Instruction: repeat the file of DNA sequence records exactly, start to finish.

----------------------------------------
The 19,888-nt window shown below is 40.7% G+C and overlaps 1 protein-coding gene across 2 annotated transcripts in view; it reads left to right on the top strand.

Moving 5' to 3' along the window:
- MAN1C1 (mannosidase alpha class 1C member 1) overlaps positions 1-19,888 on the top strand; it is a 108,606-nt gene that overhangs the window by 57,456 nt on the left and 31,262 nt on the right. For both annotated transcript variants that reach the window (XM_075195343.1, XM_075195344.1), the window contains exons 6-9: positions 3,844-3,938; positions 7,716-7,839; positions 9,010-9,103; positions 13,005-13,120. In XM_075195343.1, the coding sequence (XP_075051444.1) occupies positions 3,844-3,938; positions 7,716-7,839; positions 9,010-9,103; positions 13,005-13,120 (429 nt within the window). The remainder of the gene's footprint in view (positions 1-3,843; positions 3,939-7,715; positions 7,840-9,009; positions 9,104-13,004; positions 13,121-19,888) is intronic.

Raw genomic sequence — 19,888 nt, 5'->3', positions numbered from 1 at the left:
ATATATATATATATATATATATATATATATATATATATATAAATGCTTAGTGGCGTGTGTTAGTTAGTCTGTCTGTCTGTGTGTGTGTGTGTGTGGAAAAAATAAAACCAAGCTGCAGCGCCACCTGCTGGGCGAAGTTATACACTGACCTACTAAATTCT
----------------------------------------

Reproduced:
The 19,888-nt window shown below is 40.7% G+C and overlaps 1 protein-coding gene across 2 annotated transcripts in view; it reads left to right on the top strand.

Moving 5' to 3' along the window:
- MAN1C1 (mannosidase alpha class 1C member 1) overlaps positions 1-19,888 on the top strand; it is a 108,606-nt gene that overhangs the window by 57,456 nt on the left and 31,262 nt on the right. For both annotated transcript variants that reach the window (XM_075195343.1, XM_075195344.1), the window contains exons 6-9: positions 3,844-3,938; positions 7,716-7,839; positions 9,010-9,103; positions 13,005-13,120. In XM_075195343.1, the coding sequence (XP_075051444.1) occupies positions 3,844-3,938; positions 7,716-7,839; positions 9,010-9,103; positions 13,005-13,120 (429 nt within the window). The remainder of the gene's footprint in view (positions 1-3,843; positions 3,939-7,715; positions 7,840-9,009; positions 9,104-13,004; positions 13,121-19,888) is intronic.

Raw genomic sequence — 19,888 nt, 5'->3', positions numbered from 1 at the left:
ATATATATATATATATATATATATATATATATATATATATAAATGCTTAGTGGCGTGTGTTAGTTAGTCTGTCTGTCTGTGTGTGTGTGTGTGTGGAAAAAATAAAACCAAGCTGCAGCGCCACCTGCTGGGCGAAGTTATACACTGACCTACTAAATTCT